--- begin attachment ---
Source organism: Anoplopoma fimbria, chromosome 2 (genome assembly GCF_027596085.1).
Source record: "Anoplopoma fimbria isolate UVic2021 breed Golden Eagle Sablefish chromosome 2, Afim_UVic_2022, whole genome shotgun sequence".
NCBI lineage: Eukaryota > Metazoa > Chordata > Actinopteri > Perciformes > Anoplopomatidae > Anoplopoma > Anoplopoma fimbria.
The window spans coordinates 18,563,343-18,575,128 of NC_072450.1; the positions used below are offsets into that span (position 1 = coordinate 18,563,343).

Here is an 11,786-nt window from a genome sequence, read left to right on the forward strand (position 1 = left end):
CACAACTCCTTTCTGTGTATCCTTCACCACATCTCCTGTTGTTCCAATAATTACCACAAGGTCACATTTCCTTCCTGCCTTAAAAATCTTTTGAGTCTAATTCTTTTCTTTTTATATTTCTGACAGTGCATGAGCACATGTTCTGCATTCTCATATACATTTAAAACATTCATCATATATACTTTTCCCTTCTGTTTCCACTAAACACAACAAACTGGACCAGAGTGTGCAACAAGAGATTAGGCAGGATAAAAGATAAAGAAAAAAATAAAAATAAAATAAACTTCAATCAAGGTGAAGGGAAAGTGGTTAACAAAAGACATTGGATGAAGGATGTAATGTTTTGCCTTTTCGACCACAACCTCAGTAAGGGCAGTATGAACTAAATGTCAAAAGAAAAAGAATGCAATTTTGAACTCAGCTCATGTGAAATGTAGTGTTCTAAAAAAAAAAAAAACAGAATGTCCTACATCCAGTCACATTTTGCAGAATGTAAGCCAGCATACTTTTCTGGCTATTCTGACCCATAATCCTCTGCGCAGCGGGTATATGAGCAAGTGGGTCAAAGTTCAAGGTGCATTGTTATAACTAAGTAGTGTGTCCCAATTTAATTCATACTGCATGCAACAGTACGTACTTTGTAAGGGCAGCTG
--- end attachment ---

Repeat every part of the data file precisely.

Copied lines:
Source organism: Anoplopoma fimbria, chromosome 2 (genome assembly GCF_027596085.1).
Source record: "Anoplopoma fimbria isolate UVic2021 breed Golden Eagle Sablefish chromosome 2, Afim_UVic_2022, whole genome shotgun sequence".
NCBI lineage: Eukaryota > Metazoa > Chordata > Actinopteri > Perciformes > Anoplopomatidae > Anoplopoma > Anoplopoma fimbria.
The window spans coordinates 18,563,343-18,575,128 of NC_072450.1; the positions used below are offsets into that span (position 1 = coordinate 18,563,343).

Here is an 11,786-nt window from a genome sequence, read left to right on the forward strand (position 1 = left end):
CACAACTCCTTTCTGTGTATCCTTCACCACATCTCCTGTTGTTCCAATAATTACCACAAGGTCACATTTCCTTCCTGCCTTAAAAATCTTTTGAGTCTAATTCTTTTCTTTTTATATTTCTGACAGTGCATGAGCACATGTTCTGCATTCTCATATACATTTAAAACATTCATCATATATACTTTTCCCTTCTGTTTCCACTAAACACAACAAACTGGACCAGAGTGTGCAACAAGAGATTAGGCAGGATAAAAGATAAAGAAAAAAATAAAAATAAAATAAACTTCAATCAAGGTGAAGGGAAAGTGGTTAACAAAAGACATTGGATGAAGGATGTAATGTTTTGCCTTTTCGACCACAACCTCAGTAAGGGCAGTATGAACTAAATGTCAAAAGAAAAAGAATGCAATTTTGAACTCAGCTCATGTGAAATGTAGTGTTCTAAAAAAAAAAAAAACAGAATGTCCTACATCCAGTCACATTTTGCAGAATGTAAGCCAGCATACTTTTCTGGCTATTCTGACCCATAATCCTCTGCGCAGCGGGTATATGAGCAAGTGGGTCAAAGTTCAAGGTGCATTGTTATAACTAAGTAGTGTGTCCCAATTTAATTCATACTGCATGCAACAGTACGTACTTTGTAAGGGCAGCTG